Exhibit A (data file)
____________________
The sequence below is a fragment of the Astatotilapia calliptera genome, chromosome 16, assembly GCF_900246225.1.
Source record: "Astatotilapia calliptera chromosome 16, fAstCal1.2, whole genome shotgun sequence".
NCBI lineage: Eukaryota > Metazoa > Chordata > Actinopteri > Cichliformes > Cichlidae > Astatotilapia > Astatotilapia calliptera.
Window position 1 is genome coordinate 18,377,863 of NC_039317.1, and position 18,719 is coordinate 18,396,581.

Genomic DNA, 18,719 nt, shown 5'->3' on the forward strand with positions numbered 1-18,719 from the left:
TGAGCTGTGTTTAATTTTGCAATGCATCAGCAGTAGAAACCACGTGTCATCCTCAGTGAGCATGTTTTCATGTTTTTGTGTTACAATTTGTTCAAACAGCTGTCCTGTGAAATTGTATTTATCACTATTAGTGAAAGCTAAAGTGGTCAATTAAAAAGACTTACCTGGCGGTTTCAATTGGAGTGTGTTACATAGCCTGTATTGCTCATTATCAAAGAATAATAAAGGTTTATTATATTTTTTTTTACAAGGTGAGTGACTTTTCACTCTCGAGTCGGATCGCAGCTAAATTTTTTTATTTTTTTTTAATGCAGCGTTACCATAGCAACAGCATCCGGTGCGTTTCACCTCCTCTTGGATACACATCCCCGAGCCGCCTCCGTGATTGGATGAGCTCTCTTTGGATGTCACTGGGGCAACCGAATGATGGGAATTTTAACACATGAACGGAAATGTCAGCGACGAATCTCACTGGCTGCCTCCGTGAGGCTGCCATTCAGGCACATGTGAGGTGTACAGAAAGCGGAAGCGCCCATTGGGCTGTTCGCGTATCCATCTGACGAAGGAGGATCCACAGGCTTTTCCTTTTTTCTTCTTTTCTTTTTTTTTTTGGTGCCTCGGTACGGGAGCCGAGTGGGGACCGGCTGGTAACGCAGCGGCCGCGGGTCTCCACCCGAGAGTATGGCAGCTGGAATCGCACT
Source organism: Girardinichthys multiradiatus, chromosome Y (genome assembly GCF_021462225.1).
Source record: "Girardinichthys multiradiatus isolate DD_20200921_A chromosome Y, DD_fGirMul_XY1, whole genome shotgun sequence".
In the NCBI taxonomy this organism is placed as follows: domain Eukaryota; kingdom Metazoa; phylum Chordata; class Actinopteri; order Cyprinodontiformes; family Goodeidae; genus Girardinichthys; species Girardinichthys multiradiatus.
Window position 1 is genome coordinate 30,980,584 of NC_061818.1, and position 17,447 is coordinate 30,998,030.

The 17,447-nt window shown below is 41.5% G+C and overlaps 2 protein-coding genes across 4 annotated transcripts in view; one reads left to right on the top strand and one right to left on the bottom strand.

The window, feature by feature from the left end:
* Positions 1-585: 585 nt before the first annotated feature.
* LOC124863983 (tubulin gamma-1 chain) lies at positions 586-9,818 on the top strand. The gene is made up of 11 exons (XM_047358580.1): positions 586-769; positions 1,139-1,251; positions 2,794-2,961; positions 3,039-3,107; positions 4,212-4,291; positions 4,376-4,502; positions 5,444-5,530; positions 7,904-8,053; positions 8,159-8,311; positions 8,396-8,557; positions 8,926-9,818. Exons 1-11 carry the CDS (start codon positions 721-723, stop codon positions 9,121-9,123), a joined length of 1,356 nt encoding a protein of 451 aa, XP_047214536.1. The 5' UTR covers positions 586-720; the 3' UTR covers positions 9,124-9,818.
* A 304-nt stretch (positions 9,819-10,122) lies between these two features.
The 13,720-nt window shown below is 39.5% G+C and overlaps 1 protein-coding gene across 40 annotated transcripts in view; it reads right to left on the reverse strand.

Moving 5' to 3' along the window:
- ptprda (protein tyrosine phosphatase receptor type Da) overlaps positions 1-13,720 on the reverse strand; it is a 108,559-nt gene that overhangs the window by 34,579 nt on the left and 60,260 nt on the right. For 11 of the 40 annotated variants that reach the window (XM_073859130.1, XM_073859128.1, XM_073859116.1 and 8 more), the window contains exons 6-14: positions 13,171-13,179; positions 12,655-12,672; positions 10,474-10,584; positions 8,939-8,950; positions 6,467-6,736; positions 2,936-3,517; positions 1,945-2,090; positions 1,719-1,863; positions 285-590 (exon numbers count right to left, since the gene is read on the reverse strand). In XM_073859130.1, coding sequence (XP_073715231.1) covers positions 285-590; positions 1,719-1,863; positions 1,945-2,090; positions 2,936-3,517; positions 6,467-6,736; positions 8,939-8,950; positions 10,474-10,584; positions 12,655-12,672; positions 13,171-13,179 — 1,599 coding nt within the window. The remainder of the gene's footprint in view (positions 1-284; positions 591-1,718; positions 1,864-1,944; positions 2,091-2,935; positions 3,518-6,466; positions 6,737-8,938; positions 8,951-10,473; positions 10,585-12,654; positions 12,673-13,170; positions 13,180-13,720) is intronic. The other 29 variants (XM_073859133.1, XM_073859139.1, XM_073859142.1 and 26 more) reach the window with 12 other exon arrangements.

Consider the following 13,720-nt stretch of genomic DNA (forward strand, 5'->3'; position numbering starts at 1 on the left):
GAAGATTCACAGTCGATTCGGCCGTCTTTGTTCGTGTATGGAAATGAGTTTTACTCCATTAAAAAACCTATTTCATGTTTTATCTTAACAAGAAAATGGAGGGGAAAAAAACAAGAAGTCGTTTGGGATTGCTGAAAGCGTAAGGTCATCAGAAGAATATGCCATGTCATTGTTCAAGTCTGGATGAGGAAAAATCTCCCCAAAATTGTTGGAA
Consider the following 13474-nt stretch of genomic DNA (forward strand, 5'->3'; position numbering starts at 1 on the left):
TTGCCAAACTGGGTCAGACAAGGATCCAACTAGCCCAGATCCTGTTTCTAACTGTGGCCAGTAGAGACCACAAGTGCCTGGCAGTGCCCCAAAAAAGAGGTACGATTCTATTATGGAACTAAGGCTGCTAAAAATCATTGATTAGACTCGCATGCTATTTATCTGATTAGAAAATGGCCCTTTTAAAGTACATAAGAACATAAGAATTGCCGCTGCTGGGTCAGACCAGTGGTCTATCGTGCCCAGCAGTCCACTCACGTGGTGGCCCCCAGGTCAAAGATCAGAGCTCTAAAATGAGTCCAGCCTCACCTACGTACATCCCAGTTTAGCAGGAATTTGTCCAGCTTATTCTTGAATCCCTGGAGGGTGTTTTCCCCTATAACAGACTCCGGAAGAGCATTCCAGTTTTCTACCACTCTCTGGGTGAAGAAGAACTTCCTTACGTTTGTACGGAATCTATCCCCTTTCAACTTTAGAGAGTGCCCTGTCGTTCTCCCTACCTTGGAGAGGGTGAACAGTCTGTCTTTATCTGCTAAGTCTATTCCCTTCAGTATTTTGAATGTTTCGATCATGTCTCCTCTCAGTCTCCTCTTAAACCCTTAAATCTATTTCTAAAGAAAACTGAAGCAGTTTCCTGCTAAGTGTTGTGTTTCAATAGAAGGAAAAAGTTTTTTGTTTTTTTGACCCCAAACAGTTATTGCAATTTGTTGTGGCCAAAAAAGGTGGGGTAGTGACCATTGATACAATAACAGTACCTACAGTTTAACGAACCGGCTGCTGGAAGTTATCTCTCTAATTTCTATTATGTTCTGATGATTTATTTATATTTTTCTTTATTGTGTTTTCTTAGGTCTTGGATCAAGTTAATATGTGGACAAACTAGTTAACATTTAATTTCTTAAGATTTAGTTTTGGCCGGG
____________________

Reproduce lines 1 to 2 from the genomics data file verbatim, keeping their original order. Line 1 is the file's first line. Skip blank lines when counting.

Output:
The sequence below is a fragment of the Astatotilapia calliptera genome, chromosome 16, assembly GCF_900246225.1.
Source record: "Astatotilapia calliptera chromosome 16, fAstCal1.2, whole genome shotgun sequence".